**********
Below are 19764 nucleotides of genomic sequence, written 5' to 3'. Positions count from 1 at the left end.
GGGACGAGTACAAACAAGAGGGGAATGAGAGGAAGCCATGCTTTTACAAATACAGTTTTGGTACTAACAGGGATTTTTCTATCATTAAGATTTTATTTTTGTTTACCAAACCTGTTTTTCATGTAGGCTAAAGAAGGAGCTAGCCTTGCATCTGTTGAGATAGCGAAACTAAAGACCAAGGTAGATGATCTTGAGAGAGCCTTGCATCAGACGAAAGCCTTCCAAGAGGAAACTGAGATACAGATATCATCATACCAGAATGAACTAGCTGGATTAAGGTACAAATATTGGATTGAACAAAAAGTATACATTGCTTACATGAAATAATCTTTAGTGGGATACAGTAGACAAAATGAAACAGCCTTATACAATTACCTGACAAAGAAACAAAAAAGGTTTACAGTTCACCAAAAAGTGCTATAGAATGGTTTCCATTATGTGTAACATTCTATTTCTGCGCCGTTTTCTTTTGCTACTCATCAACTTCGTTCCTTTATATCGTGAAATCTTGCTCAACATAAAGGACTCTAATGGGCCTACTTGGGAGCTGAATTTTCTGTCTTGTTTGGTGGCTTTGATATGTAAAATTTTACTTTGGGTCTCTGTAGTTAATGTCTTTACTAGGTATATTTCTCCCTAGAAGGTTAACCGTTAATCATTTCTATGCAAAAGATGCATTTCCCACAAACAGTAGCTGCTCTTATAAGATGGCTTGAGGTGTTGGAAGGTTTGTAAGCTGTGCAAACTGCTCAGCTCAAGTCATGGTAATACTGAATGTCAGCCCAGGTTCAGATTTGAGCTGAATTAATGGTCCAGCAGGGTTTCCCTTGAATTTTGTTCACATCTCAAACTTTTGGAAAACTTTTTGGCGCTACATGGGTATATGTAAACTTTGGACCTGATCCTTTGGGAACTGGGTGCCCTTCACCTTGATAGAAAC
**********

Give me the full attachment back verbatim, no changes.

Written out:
Below are 19764 nucleotides of genomic sequence, written 5' to 3'. Positions count from 1 at the left end.
GGGACGAGTACAAACAAGAGGGGAATGAGAGGAAGCCATGCTTTTACAAATACAGTTTTGGTACTAACAGGGATTTTTCTATCATTAAGATTTTATTTTTGTTTACCAAACCTGTTTTTCATGTAGGCTAAAGAAGGAGCTAGCCTTGCATCTGTTGAGATAGCGAAACTAAAGACCAAGGTAGATGATCTTGAGAGAGCCTTGCATCAGACGAAAGCCTTCCAAGAGGAAACTGAGATACAGATATCATCATACCAGAATGAACTAGCTGGATTAAGGTACAAATATTGGATTGAACAAAAAGTATACATTGCTTACATGAAATAATCTTTAGTGGGATACAGTAGACAAAATGAAACAGCCTTATACAATTACCTGACAAAGAAACAAAAAAGGTTTACAGTTCACCAAAAAGTGCTATAGAATGGTTTCCATTATGTGTAACATTCTATTTCTGCGCCGTTTTCTTTTGCTACTCATCAACTTCGTTCCTTTATATCGTGAAATCTTGCTCAACATAAAGGACTCTAATGGGCCTACTTGGGAGCTGAATTTTCTGTCTTGTTTGGTGGCTTTGATATGTAAAATTTTACTTTGGGTCTCTGTAGTTAATGTCTTTACTAGGTATATTTCTCCCTAGAAGGTTAACCGTTAATCATTTCTATGCAAAAGATGCATTTCCCACAAACAGTAGCTGCTCTTATAAGATGGCTTGAGGTGTTGGAAGGTTTGTAAGCTGTGCAAACTGCTCAGCTCAAGTCATGGTAATACTGAATGTCAGCCCAGGTTCAGATTTGAGCTGAATTAATGGTCCAGCAGGGTTTCCCTTGAATTTTGTTCACATCTCAAACTTTTGGAAAACTTTTTGGCGCTACATGGGTATATGTAAACTTTGGACCTGATCCTTTGGGAACTGGGTGCCCTTCACCTTGATAGAAAC